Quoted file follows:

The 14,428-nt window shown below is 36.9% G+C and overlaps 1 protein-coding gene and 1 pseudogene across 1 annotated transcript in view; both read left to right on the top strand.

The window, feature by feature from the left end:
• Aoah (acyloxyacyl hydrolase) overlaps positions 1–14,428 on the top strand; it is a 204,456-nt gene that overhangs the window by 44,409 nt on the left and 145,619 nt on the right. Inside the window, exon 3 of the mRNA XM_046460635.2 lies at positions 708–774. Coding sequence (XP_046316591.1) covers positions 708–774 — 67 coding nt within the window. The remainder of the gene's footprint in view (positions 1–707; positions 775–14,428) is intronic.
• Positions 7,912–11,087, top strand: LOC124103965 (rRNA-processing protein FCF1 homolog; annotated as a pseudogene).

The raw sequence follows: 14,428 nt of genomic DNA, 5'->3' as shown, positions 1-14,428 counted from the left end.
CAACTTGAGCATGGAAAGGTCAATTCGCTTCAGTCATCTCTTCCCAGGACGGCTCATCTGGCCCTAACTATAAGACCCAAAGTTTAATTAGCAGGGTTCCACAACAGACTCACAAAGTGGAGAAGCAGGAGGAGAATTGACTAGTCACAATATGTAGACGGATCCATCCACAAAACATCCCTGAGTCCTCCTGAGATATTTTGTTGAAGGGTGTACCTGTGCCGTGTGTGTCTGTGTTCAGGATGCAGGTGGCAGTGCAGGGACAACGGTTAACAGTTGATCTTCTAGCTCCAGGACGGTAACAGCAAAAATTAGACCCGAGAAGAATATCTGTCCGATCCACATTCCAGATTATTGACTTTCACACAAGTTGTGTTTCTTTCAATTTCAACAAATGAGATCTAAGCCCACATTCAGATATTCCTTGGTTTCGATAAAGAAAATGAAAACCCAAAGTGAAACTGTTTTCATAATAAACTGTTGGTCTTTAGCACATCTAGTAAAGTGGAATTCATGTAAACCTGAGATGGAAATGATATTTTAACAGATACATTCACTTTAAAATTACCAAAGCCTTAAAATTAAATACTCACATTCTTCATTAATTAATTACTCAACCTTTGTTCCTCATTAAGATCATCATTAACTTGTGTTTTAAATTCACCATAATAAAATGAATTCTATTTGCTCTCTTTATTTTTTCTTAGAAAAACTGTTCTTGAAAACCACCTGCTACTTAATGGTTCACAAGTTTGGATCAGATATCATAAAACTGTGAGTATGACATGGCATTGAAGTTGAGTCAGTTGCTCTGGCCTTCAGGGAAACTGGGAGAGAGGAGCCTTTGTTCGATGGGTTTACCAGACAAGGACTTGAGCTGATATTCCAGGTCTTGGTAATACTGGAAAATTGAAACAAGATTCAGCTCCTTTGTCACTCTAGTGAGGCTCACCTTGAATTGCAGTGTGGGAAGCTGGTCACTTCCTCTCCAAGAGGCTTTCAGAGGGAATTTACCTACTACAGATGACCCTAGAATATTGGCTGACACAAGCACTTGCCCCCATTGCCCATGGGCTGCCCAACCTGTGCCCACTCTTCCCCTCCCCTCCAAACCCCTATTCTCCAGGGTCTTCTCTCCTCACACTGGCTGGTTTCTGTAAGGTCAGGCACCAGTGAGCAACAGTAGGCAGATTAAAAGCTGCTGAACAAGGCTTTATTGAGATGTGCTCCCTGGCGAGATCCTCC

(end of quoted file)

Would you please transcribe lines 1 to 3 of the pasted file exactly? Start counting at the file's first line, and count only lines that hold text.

The 14,428-nt window shown below is 36.9% G+C and overlaps 1 protein-coding gene and 1 pseudogene across 1 annotated transcript in view; both read left to right on the top strand.

The window, feature by feature from the left end:
• Aoah (acyloxyacyl hydrolase) overlaps positions 1–14,428 on the top strand; it is a 204,456-nt gene that overhangs the window by 44,409 nt on the left and 145,619 nt on the right. Inside the window, exon 3 of the mRNA XM_046460635.2 lies at positions 708–774. Coding sequence (XP_046316591.1) covers positions 708–774 — 67 coding nt within the window. The remainder of the gene's footprint in view (positions 1–707; positions 775–14,428) is intronic.